- Quality seeds of choice
The seeds you purchase do mean everything. Sourcing seeds from reputable companies such as Johnny Selected Seeds will provide you with healthier plants and high germination rates.
- Tags for labeling
- Plastic dome and drip tray
Get Seed Sowing!
1. Sanitize trays/pots with warm water and little bit of bleach or distilled vinegar. A dash of dawn dish soap can be used as well, if there is build up. Rinse thoroughly and air dry. I cannot emphasize the importance of this step enough! Sanitize, sanitize! This will save you heartbreak from having diseased plants in the end.
2. Moisten potting soil with warm water (warm water activates all the good stuff in the soil). The soil should be damp not soggy, think "wrung-out sponge."
3. Fill seed trays/pots to the top. Gently tap the tray onto the table. This settles the soil and removes air pockets (roots don't like air pockets...).
4. Label the tray/pot with the variety name of the seed and sowing date. I recommend using pencil, it won't fade like sharpie or pen in the sun or when getting splashed by water.
5. Place 1-2 seeds per cell/pot. A pencil comes in handy to help make a small indentation in the soil, to plant seed. A good rule of thumb to follow for the depth to place seed in is double the seed's size.
6. Cover the seeds with a little bit of potting soil, vermiculite, or sand. Cover the seeds but be sure not to bury them!
7. Place propagation trays into a drip tray and cover with a plastic dome. If you have access to a heating mat, placing the tray on a heat mat set to seventy-degrees fahrenheit is ideal, for most crops. Otherwise, place them in a warm area in the house or in your greenhouse.
8. Check trays daily. Try not to drown the seedling with love, if the soil is drying out, give a light spritz of water or ideally, bottom water. Bottom watering not only allows you not to disrupt or displace the tiny seeds but also will begin to train the tiny seedlings that their roots need to go down in search of water. Once seedlings emerge, remove plastic dome and move tray to a bright area of the house, a greenhouse, or under grow lights. Once again, don’t drown the tender seedlings with love or water! Keep soil moist but not soggy.
10. Continue to check seedlings daily, water when soil appears dry but be sure not to over water to avoid damping off and disease. If you see some mold on top, cut back on water, increase air circulation and you can scrape it off or spritz with hydrogen peroxide. Once seedlings are larger and can handle overhead watering, water either in the morning or early evening. Avoid getting water on foliage in the heat of the day, it will burn.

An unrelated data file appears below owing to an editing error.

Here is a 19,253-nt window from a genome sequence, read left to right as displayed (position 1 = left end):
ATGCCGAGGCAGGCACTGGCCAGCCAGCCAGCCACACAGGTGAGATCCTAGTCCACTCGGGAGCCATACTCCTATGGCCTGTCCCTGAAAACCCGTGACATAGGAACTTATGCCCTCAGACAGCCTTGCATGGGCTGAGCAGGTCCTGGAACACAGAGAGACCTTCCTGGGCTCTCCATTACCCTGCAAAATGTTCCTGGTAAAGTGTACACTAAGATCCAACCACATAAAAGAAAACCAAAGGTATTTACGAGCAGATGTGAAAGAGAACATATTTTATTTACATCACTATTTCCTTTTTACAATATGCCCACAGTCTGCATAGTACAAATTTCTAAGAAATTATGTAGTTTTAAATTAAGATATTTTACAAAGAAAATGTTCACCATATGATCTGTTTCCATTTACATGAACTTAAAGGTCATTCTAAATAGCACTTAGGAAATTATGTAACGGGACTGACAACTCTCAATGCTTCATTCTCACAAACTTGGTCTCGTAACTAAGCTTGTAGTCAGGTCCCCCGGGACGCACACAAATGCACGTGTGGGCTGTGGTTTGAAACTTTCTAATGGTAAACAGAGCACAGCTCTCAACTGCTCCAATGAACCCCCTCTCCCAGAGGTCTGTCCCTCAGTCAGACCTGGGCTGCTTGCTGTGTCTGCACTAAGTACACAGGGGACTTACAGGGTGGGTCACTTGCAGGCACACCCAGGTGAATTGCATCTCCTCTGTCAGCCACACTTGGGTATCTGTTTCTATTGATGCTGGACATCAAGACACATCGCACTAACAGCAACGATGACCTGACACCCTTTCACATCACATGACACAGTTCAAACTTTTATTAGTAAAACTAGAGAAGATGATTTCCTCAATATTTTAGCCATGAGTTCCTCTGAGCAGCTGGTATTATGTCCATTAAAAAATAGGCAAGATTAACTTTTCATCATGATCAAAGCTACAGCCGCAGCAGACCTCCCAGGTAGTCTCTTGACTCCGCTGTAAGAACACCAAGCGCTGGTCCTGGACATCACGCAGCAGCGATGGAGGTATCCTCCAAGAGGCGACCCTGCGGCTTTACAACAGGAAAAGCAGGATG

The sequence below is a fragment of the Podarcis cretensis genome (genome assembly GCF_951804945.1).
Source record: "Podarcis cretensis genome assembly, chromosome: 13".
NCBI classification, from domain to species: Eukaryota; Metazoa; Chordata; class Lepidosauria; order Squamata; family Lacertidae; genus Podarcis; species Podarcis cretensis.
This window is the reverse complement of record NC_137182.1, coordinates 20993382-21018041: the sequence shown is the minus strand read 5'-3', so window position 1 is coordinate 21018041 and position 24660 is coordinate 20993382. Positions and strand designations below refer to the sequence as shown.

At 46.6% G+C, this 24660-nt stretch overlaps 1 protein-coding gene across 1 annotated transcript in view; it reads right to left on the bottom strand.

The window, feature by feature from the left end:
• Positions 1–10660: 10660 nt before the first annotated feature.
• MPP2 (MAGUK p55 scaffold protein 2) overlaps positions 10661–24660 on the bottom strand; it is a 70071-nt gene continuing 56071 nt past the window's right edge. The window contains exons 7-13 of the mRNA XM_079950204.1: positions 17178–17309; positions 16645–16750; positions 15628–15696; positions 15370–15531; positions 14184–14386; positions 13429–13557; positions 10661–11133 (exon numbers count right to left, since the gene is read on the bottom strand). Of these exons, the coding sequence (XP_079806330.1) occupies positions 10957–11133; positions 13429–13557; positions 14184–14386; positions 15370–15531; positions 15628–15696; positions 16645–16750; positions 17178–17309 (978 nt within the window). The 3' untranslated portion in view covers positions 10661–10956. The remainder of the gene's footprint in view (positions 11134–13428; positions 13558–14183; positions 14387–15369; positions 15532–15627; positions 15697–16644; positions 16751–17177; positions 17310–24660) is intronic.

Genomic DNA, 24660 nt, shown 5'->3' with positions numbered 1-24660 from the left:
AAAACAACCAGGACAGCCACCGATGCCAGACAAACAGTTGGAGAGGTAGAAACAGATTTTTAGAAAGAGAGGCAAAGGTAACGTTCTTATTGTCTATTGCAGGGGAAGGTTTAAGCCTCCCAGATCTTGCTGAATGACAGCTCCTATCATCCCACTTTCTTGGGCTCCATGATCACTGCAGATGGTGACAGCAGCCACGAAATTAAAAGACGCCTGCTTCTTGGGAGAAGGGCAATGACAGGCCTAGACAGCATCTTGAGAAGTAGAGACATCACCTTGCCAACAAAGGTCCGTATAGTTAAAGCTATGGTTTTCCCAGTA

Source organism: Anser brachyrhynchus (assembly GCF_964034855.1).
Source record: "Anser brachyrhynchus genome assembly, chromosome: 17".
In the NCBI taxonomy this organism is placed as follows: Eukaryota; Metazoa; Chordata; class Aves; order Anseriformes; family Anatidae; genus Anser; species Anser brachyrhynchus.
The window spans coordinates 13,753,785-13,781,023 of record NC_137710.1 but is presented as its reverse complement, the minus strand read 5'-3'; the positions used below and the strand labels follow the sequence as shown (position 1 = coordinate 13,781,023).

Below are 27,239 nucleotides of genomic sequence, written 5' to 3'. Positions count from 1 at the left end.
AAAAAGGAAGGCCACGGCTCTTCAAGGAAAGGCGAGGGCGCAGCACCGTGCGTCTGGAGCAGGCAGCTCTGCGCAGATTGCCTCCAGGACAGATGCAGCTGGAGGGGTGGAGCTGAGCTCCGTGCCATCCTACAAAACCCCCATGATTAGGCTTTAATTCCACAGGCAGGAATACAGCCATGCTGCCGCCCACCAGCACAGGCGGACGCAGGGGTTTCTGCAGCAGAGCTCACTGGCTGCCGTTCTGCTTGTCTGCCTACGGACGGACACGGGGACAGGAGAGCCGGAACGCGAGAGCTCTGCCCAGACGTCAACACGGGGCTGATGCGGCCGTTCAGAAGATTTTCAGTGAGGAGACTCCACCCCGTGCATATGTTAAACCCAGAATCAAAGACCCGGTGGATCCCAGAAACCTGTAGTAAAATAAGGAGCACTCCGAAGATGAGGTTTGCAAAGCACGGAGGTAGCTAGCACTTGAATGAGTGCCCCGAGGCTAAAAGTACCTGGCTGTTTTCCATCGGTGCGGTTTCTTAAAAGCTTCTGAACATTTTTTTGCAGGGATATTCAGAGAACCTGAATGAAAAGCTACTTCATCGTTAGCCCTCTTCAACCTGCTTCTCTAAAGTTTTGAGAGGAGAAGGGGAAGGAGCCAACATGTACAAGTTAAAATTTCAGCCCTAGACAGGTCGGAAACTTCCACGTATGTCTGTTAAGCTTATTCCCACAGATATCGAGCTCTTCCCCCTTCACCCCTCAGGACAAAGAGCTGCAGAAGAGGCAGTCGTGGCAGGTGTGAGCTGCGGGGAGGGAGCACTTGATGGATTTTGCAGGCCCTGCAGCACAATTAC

11. As seedlings grow, begin to fertilize them weekly with a diluted solution of fish emulsion and kelp. I’ve also had some amazing results with a liquid fertilizer system from FoxFarm, I will provide links at the bottom of this post. Read the directions of the fertilizer carefully to avoid burning them with nitrogen. Too much of a good thing can be detrimental. Also, fertilize in the morning or early evening, out of direct sunlight to avoid burning foliage.
12. When seedlings outgrow their trays, look at either bumping them up to the next size container or, if the weather permits and they are large enough, preparing the plants to be transplanted.
13. Preparing the young plants to be transplanted outside is referred to as "harden off." Without hardening off the plants, the plants will be shocked at the sudden temperature and environment change, which may result in death. To harden off plants, place the trays outside in a protected area each day (partial shade, wind protected). Watch for any wilt, if wilting occurs, bring the plants back inside. Gradually add more time each day. Once the danger of the frost has passed, plants can be transplanted outside.
This is a very basic guideline and is not suited for all varieties of plants. The seed packet is a wealth of information, some brands are more in depth than others, but overall provide great instructions. For example, some seeds need darkness for germination, others need light. Some varieties are best direct sown, others do better as transplants. You will have many successes but, like everything worth doing in life, there may be some failures. Relish in the successes and learn from the failures! I recommend taking notes and keeping dates to have as a reference for the next year. You will revisit those notations over and over again.
I hope this post helped you on your gardening journey.
Happy gardening and as alway, I am looking forward to handing you blooms soon!